Taika Waititi’s self-proclaimed “anti-hate satire” delivers on its promises, a comedic, satirical war drama, that delivers a thought-provoking, and surprisingly deep and emotive cinematic narrative. There were many laughs and even a few unexpected tears shed. The story pulls no punches regarding the concealment of its subject matter and is delivered by a brilliantly cast ensemble.
Waititi’s story centres around Jojo, a ten-year-old member of the Hitler Youth, who follows the Nazi’s with a “blind fanaticism”, evidenced by Jojo’s imaginary friend taking the shape of Hitler (Waititi). The story navigates Jojo proving his loyalty to the ideology he has been brainwashed by, his close relationship with his mother, who despises the war, and promotes the films, “anti-hate” nature, by reminding the audience, that “love is the strongest thing in the world”, and growing up, with the added complications of war, prejudice and death in this unique coming-of-age tale. Jojo develops his first relationship. A girl who happens to be his antithesis, as Jojo discovers his mother is hiding Elsa, a Jew, in their walls.
Waititi’s brilliant script is brought to life by some of the best comedic actors, along with some new faces. Roman Griffin Davis shines as Jojo, he completely inhabits the character with surprising emotional range, and handles a very mature subject matter, with ease and understanding. He makes a child who should be hated, very lovable. It is a travesty that because of his age he will probably be overlooked this awards season, as he delivers one of the best performances of the year. Scarlett Johansson delivers a brilliant comedic performance as Jojo’s mum, Rosie, who is a loving ray of sunshine within dark times. Taika Waititi is brilliant as a ten-year-olds projected image of adult Hitler who tantrums and stomps about and is completely useless. Sam Rockwell delivers another stellar performance as an Army officer who runs the Hitler Youth camp, who through the film’s progression becomes more endearing, as he becomes increasingly disenchanted by Nazi ideology as the majority of his lines are pre-empted by a sigh. The cast works beautifully together, managing to juggle the films light comedic moments, with the darker, tragic reality effortlessly.
This film takes places in one of the history’s most atrocious periods and delivers it in a way that has never really been done within cinema, through the eyes of a child who is absolute in his support of Nazi’s. Waititi demonstrates this brilliantly within Jojo and Elsa’s interactions as she reiterates Nazi propaganda, where Jews are “demons”, who could turn into “bats” and had “horns”, and were truly uncanny to the Aryan race. The audience laughs at her recapitulation of Nazi opinions, and the gullibility of Jojo who takes these ridiculous beliefs as fact. Waititi teases out deeper narrative messages, transporting the audiences to the present where they are also, in danger of believing that anything we read is a fact in this era of ‘fake news’ and stresses the importance of deciphering fact from fiction. The film is self-reflective of the message it’s telling, as the audience laughs at the hilarity of Elsa suggestions, but also experience guilt for laughing at what were genuine beliefs. The film has received criticism for making this period comedic. The comedy is used to submerge the audience into the narrative which, let it not be forgotten, is told from the perspective of a child, it has to be funny and creative. It eases the audience into the subject allowing for the films important messages to be fully understood as comedy engages the audience fully within the film’s narrative. Furthermore, Nazi’s have been mocked in cinema from the 1930s. Charlie Chaplin’s The Great Dictator, makes Hitler an idiotic figure. Waititi is very aware of his subject matter, as there are some truly shocking moments of stark juxtaposition between the fantasy of Jojo’s world and the reality, as there are public hangings of German civilians, battles in Jojo’s town and child-soldiers. However Waititi brilliance comes from seeing the world through a child’s black and white gaze, of right and wrong, but the film’s conclusion leaves the largely adult audience to question whether their own judgments, diverges much from that of the simplicity of a child.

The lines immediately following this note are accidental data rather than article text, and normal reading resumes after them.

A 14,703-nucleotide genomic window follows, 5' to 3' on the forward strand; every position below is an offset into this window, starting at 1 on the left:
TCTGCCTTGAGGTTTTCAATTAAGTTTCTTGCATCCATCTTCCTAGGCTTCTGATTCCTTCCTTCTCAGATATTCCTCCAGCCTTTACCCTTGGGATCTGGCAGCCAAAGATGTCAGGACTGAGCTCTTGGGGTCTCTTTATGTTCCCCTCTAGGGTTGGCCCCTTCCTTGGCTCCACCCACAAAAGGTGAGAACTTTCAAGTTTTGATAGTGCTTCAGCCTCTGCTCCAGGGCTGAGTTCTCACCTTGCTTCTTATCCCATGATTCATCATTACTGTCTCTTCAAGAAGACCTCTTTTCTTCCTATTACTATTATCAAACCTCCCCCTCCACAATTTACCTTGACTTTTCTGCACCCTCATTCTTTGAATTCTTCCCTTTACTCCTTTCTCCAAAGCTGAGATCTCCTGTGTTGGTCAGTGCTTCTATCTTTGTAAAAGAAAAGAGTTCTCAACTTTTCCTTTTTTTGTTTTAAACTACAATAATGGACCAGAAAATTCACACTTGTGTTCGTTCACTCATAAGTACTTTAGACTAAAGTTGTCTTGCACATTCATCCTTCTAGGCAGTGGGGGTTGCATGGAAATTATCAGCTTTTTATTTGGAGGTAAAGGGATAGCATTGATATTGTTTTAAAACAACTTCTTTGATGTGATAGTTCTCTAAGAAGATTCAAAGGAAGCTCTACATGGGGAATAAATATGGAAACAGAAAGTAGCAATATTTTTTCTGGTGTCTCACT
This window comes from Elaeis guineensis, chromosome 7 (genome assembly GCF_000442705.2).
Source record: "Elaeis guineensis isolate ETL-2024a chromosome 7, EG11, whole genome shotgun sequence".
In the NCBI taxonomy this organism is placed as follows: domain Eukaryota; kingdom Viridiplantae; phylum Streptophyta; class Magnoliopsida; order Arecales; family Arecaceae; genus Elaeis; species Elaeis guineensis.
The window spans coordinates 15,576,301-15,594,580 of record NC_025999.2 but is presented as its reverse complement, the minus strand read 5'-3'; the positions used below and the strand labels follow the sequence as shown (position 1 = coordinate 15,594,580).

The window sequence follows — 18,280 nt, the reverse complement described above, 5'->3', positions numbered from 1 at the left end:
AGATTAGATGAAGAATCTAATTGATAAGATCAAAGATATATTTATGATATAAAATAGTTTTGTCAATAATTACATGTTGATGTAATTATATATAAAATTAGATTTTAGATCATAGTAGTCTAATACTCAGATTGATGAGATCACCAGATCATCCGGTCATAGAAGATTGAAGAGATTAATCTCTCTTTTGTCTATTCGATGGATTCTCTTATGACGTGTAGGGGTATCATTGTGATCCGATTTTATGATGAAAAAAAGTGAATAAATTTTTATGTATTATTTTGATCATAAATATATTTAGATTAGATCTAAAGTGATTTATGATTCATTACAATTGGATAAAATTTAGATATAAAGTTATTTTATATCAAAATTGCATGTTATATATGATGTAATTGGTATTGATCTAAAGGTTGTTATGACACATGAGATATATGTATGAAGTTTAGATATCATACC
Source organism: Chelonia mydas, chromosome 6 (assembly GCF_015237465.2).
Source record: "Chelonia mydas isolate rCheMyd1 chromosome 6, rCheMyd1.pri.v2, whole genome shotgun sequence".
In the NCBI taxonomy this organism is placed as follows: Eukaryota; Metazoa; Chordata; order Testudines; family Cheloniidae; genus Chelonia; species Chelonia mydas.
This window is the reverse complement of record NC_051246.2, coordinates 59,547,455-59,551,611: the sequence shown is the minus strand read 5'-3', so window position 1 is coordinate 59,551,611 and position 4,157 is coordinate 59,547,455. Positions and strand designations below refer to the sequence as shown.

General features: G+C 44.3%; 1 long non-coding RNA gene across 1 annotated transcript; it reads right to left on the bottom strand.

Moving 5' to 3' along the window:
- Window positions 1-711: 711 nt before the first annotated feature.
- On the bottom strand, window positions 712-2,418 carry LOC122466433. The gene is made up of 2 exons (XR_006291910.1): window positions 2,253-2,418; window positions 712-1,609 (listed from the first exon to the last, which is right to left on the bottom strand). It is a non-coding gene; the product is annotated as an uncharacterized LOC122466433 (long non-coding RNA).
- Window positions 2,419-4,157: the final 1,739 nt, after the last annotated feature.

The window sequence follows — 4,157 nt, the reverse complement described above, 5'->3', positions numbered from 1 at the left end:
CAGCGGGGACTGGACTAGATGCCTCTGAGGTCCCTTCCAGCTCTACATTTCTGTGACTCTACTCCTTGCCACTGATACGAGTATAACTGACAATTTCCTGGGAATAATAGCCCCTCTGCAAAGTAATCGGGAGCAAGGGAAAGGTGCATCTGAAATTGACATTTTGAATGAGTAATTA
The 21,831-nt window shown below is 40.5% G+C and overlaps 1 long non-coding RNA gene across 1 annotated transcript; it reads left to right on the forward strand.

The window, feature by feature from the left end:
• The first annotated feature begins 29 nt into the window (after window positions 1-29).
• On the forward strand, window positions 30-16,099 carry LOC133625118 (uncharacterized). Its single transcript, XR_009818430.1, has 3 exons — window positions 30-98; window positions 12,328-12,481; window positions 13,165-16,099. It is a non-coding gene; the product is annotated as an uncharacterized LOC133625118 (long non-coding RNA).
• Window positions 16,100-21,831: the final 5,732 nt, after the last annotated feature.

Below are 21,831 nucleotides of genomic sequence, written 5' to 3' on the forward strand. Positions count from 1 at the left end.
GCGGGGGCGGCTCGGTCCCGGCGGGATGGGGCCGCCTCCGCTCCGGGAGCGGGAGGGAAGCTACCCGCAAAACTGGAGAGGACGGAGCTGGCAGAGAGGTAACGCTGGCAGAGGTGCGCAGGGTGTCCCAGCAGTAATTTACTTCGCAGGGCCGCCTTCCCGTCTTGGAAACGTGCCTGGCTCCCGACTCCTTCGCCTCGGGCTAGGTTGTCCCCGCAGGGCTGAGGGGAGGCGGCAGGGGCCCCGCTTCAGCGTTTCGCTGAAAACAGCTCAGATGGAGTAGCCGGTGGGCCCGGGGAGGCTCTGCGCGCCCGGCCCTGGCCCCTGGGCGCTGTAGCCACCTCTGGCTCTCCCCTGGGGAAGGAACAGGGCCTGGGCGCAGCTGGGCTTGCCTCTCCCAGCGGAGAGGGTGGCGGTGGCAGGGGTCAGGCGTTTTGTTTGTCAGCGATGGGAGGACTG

Jojo Rabbit feels like a film where the director is almost angry that the film is having to be made. That within the twenty-first century, and not too long after these atrocities have been committed, society is in danger of allowing these evils to rise, in spite of all promises being made, as seen in America in the rise of Neo-Nazi’s, following Donald Trump’s presidency. The film serves to undermine these people, as nothing more than narrow-minded bumbling fools, who are ridiculous and unfeeling. Waititi has taken the form he is best-known for, and elevated it to new heights, by using it not solely for laughs but the transmission of deeper messages, transmitting his desires for people to “spread more love and less hate.” Waititi’s script is the manifestation of everything that cinema allows directors the creative freedom to do, to take a current issue, reflect it to a period in history and show a farcical nature that makes their ideology, beliefs and leaders into objects of ridicule. Whilst this film is controversial, it is (sadly) undoubtedly the most important film of the year.
Image Credit: IMDb